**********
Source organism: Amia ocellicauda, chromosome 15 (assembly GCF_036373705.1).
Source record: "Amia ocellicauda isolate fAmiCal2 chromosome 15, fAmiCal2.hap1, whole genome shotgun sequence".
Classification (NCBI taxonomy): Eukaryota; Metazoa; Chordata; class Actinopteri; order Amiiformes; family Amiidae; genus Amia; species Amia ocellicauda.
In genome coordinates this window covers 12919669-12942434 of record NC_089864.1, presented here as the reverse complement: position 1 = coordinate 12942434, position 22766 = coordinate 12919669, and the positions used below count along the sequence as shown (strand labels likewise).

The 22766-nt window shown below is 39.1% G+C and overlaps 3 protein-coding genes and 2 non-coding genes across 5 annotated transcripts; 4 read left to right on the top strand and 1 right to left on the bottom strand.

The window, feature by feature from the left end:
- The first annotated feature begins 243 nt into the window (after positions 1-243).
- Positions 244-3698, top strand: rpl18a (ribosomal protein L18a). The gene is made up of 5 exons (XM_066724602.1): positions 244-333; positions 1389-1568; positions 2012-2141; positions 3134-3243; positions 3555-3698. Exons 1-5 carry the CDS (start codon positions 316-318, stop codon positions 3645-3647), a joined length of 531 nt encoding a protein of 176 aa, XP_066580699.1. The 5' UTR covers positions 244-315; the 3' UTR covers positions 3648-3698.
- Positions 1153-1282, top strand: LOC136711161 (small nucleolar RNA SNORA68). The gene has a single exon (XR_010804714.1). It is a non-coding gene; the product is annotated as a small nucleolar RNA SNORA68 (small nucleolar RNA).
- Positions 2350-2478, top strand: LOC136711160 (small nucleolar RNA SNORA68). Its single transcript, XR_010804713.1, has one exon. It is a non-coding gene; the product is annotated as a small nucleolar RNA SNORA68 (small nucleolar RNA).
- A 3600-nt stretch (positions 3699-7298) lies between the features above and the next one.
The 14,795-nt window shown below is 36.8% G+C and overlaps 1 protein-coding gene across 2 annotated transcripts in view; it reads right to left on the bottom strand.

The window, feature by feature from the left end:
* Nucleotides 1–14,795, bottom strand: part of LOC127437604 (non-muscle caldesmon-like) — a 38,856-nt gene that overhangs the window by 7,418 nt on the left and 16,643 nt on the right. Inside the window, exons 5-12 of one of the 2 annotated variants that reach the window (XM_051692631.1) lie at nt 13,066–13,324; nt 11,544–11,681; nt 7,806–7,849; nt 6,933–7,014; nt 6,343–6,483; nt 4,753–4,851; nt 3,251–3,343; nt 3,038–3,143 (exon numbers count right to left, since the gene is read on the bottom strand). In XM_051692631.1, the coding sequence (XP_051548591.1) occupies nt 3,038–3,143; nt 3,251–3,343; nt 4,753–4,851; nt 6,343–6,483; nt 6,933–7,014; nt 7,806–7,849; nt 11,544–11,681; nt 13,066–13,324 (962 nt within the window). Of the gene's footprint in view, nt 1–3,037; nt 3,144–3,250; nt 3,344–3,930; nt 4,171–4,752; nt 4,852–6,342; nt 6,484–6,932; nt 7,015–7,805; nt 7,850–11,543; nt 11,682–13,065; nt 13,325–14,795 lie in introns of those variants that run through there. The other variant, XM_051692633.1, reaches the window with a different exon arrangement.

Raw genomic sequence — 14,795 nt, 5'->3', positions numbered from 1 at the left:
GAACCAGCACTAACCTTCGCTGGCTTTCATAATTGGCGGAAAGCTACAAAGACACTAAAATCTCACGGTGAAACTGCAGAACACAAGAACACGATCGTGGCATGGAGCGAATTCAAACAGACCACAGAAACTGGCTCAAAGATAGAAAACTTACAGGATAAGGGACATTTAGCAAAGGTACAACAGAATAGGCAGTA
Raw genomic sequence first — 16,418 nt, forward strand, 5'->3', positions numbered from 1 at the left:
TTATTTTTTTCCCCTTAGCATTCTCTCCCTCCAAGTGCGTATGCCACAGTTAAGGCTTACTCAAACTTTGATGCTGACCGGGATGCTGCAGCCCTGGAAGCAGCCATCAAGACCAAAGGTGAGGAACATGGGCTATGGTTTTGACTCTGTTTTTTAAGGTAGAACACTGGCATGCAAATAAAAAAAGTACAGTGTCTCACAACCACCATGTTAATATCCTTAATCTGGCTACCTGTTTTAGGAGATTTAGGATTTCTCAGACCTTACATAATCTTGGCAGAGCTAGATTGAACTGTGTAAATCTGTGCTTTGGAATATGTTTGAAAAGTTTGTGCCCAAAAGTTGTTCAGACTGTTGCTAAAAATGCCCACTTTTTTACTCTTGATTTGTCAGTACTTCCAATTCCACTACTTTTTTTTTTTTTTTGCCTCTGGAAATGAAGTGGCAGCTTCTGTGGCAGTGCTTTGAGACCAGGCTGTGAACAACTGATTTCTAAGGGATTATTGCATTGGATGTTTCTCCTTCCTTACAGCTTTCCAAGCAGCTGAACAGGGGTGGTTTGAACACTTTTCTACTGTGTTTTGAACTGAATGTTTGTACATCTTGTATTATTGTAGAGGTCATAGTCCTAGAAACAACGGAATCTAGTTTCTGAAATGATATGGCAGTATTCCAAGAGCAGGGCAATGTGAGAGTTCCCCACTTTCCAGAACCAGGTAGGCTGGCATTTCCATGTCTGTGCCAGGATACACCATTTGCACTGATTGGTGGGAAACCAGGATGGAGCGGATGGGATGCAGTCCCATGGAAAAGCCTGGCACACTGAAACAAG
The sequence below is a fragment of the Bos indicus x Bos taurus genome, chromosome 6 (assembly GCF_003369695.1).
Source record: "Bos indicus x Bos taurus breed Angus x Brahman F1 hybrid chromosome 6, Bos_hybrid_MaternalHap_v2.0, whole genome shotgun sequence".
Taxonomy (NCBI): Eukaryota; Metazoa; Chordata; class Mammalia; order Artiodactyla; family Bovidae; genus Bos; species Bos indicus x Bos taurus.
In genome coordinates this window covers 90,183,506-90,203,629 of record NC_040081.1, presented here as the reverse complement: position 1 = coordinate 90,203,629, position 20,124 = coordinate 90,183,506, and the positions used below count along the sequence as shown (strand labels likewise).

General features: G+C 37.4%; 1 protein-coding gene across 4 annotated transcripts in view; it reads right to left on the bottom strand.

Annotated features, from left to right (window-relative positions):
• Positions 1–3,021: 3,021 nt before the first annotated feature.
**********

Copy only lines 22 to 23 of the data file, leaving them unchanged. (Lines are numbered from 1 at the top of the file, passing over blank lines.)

In genome coordinates this window covers 90,183,506-90,203,629 of record NC_040081.1, presented here as the reverse complement: position 1 = coordinate 90,203,629, position 20,124 = coordinate 90,183,506, and the positions used below count along the sequence as shown (strand labels likewise).

General features: G+C 37.4%; 1 protein-coding gene across 4 annotated transcripts in view; it reads right to left on the bottom strand.